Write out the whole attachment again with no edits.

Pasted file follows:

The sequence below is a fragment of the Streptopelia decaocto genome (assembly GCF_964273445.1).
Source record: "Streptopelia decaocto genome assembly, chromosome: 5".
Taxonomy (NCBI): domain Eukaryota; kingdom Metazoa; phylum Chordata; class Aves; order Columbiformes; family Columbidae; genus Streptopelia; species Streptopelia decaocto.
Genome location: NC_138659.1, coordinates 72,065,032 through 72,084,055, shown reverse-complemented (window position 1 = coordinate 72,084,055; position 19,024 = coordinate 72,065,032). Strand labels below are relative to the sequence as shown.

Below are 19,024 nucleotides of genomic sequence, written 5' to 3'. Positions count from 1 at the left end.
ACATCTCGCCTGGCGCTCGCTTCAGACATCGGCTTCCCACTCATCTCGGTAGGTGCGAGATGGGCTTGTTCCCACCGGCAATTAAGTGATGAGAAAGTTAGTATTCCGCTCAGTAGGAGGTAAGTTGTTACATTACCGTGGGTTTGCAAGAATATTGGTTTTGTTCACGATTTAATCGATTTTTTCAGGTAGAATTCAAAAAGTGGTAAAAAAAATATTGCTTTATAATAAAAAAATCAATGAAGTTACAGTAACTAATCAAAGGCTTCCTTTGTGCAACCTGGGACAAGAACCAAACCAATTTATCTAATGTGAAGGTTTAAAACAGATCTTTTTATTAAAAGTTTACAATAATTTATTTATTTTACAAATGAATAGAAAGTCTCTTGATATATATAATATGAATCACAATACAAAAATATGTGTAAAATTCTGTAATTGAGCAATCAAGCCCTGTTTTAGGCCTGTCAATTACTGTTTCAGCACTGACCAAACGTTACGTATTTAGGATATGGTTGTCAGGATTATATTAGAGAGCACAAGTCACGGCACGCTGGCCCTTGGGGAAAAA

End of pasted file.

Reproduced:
The sequence below is a fragment of the Streptopelia decaocto genome (assembly GCF_964273445.1).
Source record: "Streptopelia decaocto genome assembly, chromosome: 5".
Taxonomy (NCBI): domain Eukaryota; kingdom Metazoa; phylum Chordata; class Aves; order Columbiformes; family Columbidae; genus Streptopelia; species Streptopelia decaocto.
Genome location: NC_138659.1, coordinates 72,065,032 through 72,084,055, shown reverse-complemented (window position 1 = coordinate 72,084,055; position 19,024 = coordinate 72,065,032). Strand labels below are relative to the sequence as shown.

Below are 19,024 nucleotides of genomic sequence, written 5' to 3'. Positions count from 1 at the left end.
ACATCTCGCCTGGCGCTCGCTTCAGACATCGGCTTCCCACTCATCTCGGTAGGTGCGAGATGGGCTTGTTCCCACCGGCAATTAAGTGATGAGAAAGTTAGTATTCCGCTCAGTAGGAGGTAAGTTGTTACATTACCGTGGGTTTGCAAGAATATTGGTTTTGTTCACGATTTAATCGATTTTTTCAGGTAGAATTCAAAAAGTGGTAAAAAAAATATTGCTTTATAATAAAAAAATCAATGAAGTTACAGTAACTAATCAAAGGCTTCCTTTGTGCAACCTGGGACAAGAACCAAACCAATTTATCTAATGTGAAGGTTTAAAACAGATCTTTTTATTAAAAGTTTACAATAATTTATTTATTTTACAAATGAATAGAAAGTCTCTTGATATATATAATATGAATCACAATACAAAAATATGTGTAAAATTCTGTAATTGAGCAATCAAGCCCTGTTTTAGGCCTGTCAATTACTGTTTCAGCACTGACCAAACGTTACGTATTTAGGATATGGTTGTCAGGATTATATTAGAGAGCACAAGTCACGGCACGCTGGCCCTTGGGGAAAAA